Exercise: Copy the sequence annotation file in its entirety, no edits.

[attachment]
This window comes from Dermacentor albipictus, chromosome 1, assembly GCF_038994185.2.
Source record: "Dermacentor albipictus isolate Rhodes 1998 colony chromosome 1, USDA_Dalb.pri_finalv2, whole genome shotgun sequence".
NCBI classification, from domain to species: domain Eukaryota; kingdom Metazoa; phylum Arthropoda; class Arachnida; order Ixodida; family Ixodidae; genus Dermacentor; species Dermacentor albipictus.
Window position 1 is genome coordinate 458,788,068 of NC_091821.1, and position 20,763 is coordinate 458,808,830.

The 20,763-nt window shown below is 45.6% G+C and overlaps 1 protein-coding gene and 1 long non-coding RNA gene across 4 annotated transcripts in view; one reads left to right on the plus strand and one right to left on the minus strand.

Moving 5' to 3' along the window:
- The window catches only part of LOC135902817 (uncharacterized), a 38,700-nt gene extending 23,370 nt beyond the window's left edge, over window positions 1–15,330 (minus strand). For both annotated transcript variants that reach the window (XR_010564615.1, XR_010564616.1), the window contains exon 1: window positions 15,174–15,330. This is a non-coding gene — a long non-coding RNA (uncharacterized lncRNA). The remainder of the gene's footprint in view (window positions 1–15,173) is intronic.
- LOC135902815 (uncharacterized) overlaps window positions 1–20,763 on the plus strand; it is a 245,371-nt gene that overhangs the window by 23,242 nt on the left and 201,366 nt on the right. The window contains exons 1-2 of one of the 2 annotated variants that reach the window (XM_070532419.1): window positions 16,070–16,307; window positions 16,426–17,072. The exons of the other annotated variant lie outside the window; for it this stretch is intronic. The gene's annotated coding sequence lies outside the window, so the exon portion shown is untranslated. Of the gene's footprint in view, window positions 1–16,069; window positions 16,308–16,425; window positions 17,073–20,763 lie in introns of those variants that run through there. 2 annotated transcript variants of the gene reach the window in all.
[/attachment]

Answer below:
This window comes from Dermacentor albipictus, chromosome 1, assembly GCF_038994185.2.
Source record: "Dermacentor albipictus isolate Rhodes 1998 colony chromosome 1, USDA_Dalb.pri_finalv2, whole genome shotgun sequence".
NCBI classification, from domain to species: domain Eukaryota; kingdom Metazoa; phylum Arthropoda; class Arachnida; order Ixodida; family Ixodidae; genus Dermacentor; species Dermacentor albipictus.
Window position 1 is genome coordinate 458,788,068 of NC_091821.1, and position 20,763 is coordinate 458,808,830.

The 20,763-nt window shown below is 45.6% G+C and overlaps 1 protein-coding gene and 1 long non-coding RNA gene across 4 annotated transcripts in view; one reads left to right on the plus strand and one right to left on the minus strand.

Moving 5' to 3' along the window:
- The window catches only part of LOC135902817 (uncharacterized), a 38,700-nt gene extending 23,370 nt beyond the window's left edge, over window positions 1–15,330 (minus strand). For both annotated transcript variants that reach the window (XR_010564615.1, XR_010564616.1), the window contains exon 1: window positions 15,174–15,330. This is a non-coding gene — a long non-coding RNA (uncharacterized lncRNA). The remainder of the gene's footprint in view (window positions 1–15,173) is intronic.
- LOC135902815 (uncharacterized) overlaps window positions 1–20,763 on the plus strand; it is a 245,371-nt gene that overhangs the window by 23,242 nt on the left and 201,366 nt on the right. The window contains exons 1-2 of one of the 2 annotated variants that reach the window (XM_070532419.1): window positions 16,070–16,307; window positions 16,426–17,072. The exons of the other annotated variant lie outside the window; for it this stretch is intronic. The gene's annotated coding sequence lies outside the window, so the exon portion shown is untranslated. Of the gene's footprint in view, window positions 1–16,069; window positions 16,308–16,425; window positions 17,073–20,763 lie in introns of those variants that run through there. 2 annotated transcript variants of the gene reach the window in all.